People who are quick to lose their temper are also more likely to overestimate their intelligence, a new study reports.

Anger and optimism

Not all negative emotions are created equally. Feelings of anxiety and depression are typically associated with a more negative outlook on life — but anger, one of the study authors explains, is more closely linked to optimism. People who are angrier are just as optimistic as people who are generally happy.

“In a recent project, I examined the relationship between anger and various cognitive functions. I noticed from the literature review that anger differs significantly from other negative emotions, such as sadness, anxiety or depression. Anger is more approach-oriented and associated with optimistic risk perception and generally optimistic bias,” said study author Marcin Zajenkowski of the University of Warsaw.

Zajenkowski was wondering whether anger could influence other characteristics of people, namely how they perceive their own intelligence. So he carried out two studies with a sample size of 528 undergraduate students, assessing their anger, their intelligence, and their self-perceived intelligence. Participants undertook an array of 2-4 fluid intelligence tests (focusing on the ability to solve new problems, use logic in new situations, and identify patterns instead of relying on previously learned knowledge).

Researchers also evaluated the neuroticism and narcissism of the participants, looking for any associations and patterns.

The research revealed that anger was associated with an overestimation of one’s intelligence, though it was unrelated to one’s actual level of intelligence. In other words, if you lose your temper quickly, that doesn’t say anything about your intelligence — but it might say something about your self-perceived intelligence.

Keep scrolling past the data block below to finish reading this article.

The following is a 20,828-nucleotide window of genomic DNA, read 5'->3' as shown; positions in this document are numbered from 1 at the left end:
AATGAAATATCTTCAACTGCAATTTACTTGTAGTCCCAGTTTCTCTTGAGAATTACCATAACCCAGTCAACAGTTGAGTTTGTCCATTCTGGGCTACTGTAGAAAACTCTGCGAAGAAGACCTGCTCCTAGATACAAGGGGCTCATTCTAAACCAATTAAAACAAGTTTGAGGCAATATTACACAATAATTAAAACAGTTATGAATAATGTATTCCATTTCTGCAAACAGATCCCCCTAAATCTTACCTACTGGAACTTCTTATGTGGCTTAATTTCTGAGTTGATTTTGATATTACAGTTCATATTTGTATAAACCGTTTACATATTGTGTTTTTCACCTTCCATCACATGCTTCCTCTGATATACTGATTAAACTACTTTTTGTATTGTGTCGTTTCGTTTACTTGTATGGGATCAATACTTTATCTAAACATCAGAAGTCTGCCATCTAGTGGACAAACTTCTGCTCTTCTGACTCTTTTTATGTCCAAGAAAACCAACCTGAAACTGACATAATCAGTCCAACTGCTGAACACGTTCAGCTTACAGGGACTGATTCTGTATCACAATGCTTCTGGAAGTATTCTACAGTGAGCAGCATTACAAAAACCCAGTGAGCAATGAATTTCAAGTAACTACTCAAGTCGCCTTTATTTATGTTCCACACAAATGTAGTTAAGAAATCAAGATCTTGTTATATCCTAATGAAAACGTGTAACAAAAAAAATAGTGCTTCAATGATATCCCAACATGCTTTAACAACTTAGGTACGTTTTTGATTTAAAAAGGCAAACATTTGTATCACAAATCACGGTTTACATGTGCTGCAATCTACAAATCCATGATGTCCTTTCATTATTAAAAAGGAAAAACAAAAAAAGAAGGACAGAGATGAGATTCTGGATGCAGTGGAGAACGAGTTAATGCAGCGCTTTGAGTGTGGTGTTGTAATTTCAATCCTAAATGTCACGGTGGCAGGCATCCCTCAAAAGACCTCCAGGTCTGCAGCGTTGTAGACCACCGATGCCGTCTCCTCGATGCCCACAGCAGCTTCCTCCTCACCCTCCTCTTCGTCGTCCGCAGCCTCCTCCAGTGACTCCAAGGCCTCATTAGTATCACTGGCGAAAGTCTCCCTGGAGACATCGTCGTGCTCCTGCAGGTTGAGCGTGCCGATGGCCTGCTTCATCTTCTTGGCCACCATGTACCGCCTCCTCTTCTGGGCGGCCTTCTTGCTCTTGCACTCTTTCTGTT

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Interestingly, neuroticism, which was positively correlated with anger, tends to negatively correlate with self-assessed intelligence — so neuroticism acts as a suppressor for overestimating one’s intelligence.

However, this doesn’t really tell the whole story, due to a familiar problem that’s all too familiar in psychology.

The WEIRD problem

WEIRD stands for Western, Educated, Industrialized, Rich, and Democratic (as in living in a democracy).

Psychology studies overwhelmingly rely on WEIRD participants, which are typically undergrads — 67% of American psychology studies use college students, for example — and this is a problem because undergrads aren’t really representative for the whole population.

It’s easy to understand why researchers do this: gathering a large enough sample is complicated, and studies don’t typically receive that much funding. Undergrads are on campus (so they’re easily available), they often enroll for little or no money, and they can be quite homogeneous as a group — which allows scientists to detect small differences.

So while the study has been peer-reviewed and highlights an intriguing association, it also comes with the significant caveat: it addresses a very particular subset of the population, which may not be representative of the broader situation.

Journal Reference: Marcin Zajenkowski and Gilles Gignac. “Why do angry people overestimate their intelligence? Neuroticism as a suppressor of the association between Trait-Anger and subjectively assessed intelligence.” https://doi.org/10.1016/j.intell.2018.07.003

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